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Fredrik Kuivinen July 6, 2000 04:30

Motion of solids in rotating fluids

Why does a solid body rise slower if it is placed in a rotating fluid instead of a non rotating fluid? And why does a solid sink instead of rise if the angular velocity is high enough?

Any help is appreciated.

/ Fredrik Kuivinen

John C. Chien July 6, 2000 09:38

Re: Motion of solids in rotating fluids
(1). I think, it has something to do with the "boundary conditions". (2). If the boundary condition is such that a tornado is created, it is rotational and it will suck everything up in the center. (3). If you rotate a bottle completely filled with spring water, the water will rotate as a solid body eventually. (4). If you have a rotating disk on the top of the liquid, the boundary layer on the disk will be pushed away from the center, then it has to suck up the fluid from the bottom at the center. (5). If you have a rotating disk at the bottom, the fluid will be pushed away from the center on the disk, and it will have to suck the fluid from the top at the center.(6). So, the fluid motion at the center of rotating fluid depends on the boundary conditions, it can move either upward or downward. Thus affect the motion of an object placed at the center.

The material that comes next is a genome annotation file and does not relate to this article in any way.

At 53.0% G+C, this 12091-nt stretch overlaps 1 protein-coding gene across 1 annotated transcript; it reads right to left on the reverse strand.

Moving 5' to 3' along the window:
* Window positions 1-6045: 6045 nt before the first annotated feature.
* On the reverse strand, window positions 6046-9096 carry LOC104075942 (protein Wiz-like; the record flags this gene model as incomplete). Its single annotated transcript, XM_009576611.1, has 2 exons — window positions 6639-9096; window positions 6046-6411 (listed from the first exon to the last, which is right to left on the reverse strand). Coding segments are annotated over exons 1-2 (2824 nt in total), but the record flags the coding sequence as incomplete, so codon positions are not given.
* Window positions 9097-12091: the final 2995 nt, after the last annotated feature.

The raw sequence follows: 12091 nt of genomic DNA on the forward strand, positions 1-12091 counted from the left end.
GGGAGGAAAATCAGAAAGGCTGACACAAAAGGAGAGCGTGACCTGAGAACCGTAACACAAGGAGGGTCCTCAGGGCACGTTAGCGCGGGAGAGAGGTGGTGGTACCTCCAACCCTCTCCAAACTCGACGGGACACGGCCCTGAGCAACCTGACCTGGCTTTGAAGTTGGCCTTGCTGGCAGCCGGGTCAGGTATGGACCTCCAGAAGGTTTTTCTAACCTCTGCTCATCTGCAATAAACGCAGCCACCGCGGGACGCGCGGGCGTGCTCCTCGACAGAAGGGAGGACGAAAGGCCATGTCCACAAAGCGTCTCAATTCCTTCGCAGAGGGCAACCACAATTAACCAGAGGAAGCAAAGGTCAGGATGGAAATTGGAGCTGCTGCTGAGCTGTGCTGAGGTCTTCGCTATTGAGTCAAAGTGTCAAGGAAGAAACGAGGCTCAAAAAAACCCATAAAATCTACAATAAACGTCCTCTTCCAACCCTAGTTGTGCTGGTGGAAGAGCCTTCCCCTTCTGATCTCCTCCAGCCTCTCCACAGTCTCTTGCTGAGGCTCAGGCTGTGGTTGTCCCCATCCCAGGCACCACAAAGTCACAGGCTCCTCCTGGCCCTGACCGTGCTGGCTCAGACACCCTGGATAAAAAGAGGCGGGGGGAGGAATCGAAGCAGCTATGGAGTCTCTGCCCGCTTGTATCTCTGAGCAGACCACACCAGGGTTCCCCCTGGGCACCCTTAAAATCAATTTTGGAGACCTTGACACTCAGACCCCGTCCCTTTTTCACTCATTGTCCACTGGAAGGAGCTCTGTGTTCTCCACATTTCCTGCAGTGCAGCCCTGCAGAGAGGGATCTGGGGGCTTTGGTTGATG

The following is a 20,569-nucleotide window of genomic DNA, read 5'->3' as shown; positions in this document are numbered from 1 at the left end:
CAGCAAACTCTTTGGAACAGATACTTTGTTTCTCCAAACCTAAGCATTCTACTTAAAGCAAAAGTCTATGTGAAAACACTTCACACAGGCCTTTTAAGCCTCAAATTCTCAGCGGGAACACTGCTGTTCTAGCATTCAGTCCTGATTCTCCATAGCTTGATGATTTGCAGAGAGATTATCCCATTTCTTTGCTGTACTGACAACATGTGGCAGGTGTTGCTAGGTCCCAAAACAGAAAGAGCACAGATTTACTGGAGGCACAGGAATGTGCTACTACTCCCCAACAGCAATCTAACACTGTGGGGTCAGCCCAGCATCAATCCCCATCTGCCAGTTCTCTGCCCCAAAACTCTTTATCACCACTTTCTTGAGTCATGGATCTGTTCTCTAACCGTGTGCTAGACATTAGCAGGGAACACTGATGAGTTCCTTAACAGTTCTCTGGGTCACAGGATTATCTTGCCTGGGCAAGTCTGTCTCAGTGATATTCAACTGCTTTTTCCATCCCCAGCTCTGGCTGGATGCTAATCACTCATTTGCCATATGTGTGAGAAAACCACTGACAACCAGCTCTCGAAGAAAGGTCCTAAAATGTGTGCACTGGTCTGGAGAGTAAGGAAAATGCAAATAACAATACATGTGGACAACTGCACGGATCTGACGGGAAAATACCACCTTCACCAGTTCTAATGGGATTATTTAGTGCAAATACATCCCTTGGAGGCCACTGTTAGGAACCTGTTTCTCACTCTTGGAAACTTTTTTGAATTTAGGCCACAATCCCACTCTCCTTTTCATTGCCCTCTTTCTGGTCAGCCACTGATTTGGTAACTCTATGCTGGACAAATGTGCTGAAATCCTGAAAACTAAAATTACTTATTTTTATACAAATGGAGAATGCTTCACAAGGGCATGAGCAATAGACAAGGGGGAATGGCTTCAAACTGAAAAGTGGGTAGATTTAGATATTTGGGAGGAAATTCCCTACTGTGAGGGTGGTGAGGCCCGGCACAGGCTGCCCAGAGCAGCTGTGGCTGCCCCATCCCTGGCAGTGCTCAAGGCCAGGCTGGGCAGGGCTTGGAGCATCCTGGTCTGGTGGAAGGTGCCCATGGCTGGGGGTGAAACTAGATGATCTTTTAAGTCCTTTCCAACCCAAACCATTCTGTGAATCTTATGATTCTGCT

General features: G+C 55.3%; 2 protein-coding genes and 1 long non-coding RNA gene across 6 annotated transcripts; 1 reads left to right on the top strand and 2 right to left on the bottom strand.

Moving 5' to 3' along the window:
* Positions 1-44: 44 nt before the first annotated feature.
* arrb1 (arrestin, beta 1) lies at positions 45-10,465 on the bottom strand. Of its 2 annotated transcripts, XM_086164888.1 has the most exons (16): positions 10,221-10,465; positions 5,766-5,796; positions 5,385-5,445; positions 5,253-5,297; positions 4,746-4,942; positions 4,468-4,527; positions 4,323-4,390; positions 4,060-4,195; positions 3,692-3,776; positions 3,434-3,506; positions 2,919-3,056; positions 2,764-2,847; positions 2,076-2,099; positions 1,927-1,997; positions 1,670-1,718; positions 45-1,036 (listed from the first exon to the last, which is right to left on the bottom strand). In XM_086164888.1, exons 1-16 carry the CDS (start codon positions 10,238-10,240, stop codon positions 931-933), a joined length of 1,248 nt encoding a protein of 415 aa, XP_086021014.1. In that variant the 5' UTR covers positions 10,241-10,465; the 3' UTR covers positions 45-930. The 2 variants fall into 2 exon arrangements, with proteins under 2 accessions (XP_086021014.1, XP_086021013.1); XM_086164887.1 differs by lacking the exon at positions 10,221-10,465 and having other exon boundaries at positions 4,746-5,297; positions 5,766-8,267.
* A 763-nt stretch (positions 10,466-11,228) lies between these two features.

oliver.mulryan July 6, 2000 12:40

Re: Motion of solids in rotating fluids
Hi Tim

Vortex dominated flow fields are associated with a pressure minimium (Total + Static) at the center of the vortex core, therefoe objects would have a tendency to be sucked towards the vortex core. Also axial pressure gradients exist in rotating phenomena, these would tend to push the particle under.

If the swirl angle is large enough, u have pressure minimium as well as wake like axial velocities, thefore, pressure forces and momentum forces are tending to push the "particle" under.

Hope this helps

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